The late Jim Dickinson is one of the most eclectic personages rock n’roll has ever thrown up: a musical maverick. From Sun Records and Ardent Studios in the 1960s, to sessions with the Rolling Stones, Ry Cooder and Bob Dylan, significant productions of Big Star and the Replacements, and the twisted roots rock of his own Mud Boy & The Neutrons, the man was never, ever predictable.
A solo album had not been at the forefront of Jim Dickinson’s mind then, but once the idea was put in place by Jerry Wexler at Atlantic, he reacted conceptually, and with gusto. Dickinson always shot from the hip. He could be coarse on a rocker like “Wine,” or dignified and joyous when celebrating “The Strength of Love.” Inebriated laments like “Wild Bill Jones” contrast sharply with the carny talk of “O How She Dances,” and a shifting, indignant anti-war recitation entitled “John Brown.”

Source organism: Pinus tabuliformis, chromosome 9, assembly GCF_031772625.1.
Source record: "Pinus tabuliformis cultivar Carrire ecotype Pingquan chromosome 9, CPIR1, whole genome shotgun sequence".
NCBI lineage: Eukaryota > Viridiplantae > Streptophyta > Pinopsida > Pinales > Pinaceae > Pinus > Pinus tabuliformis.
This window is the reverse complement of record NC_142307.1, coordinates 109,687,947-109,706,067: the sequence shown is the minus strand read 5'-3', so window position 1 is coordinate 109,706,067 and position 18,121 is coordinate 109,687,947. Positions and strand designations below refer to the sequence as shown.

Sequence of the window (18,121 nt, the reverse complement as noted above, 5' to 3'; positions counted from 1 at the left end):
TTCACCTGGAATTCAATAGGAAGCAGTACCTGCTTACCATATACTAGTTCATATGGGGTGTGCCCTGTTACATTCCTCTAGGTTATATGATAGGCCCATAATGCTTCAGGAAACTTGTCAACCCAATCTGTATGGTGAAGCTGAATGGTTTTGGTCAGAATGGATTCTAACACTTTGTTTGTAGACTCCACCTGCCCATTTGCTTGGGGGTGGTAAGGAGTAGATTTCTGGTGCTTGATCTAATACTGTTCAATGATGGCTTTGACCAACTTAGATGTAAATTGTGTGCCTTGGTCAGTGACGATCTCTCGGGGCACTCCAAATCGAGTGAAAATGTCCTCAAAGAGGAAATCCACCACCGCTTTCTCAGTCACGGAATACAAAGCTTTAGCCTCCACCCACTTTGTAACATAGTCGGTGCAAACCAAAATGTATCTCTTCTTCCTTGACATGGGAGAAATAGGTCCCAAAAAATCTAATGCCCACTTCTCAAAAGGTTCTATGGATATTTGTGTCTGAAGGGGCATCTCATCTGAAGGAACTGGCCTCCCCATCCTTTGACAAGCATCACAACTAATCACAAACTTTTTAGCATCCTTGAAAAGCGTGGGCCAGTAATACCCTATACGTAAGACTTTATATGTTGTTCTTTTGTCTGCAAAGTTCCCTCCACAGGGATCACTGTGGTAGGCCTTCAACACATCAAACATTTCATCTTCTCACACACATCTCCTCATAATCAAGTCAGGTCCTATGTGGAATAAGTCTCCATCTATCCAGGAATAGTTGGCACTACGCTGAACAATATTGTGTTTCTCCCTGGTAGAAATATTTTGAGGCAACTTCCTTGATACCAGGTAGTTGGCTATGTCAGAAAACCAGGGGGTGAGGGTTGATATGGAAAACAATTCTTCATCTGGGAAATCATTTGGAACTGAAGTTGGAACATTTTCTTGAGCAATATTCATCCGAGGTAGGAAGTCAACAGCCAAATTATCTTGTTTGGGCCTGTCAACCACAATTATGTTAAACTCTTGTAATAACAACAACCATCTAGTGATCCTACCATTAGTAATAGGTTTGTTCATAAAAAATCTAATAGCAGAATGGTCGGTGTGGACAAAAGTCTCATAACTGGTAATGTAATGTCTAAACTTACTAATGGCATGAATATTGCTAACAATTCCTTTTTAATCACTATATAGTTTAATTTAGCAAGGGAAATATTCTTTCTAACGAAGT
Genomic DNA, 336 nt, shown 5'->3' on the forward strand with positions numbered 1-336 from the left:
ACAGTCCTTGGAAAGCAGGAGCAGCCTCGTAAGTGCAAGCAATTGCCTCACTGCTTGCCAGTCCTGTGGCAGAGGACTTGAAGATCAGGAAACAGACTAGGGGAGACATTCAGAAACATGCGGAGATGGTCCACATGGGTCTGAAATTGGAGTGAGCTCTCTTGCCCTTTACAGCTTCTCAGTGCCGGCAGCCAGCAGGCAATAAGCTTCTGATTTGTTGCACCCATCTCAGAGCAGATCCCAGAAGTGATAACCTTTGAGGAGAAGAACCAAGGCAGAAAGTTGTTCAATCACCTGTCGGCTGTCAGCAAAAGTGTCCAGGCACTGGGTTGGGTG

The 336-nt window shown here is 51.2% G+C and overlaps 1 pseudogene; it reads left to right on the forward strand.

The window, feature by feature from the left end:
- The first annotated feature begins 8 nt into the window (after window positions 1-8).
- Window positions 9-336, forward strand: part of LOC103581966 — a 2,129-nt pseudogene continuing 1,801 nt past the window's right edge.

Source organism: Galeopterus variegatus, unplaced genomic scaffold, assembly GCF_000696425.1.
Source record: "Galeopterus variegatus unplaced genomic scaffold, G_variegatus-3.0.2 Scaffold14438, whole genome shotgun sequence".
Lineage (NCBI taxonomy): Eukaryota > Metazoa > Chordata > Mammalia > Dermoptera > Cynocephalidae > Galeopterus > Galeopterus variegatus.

As a music maker who could relate equally to both the intellectual and the visceral aspects of popular culture, anything Dickinson lent his hand to was at least interesting and frequently rewarding. Such is the case with Dixie Fried, his solo debut from 1972. Unsuccessful upon release, the record now is now a cult item that, for many, mirrors the deliciously unexpected twists and turns of Dickinson’s subsequent career.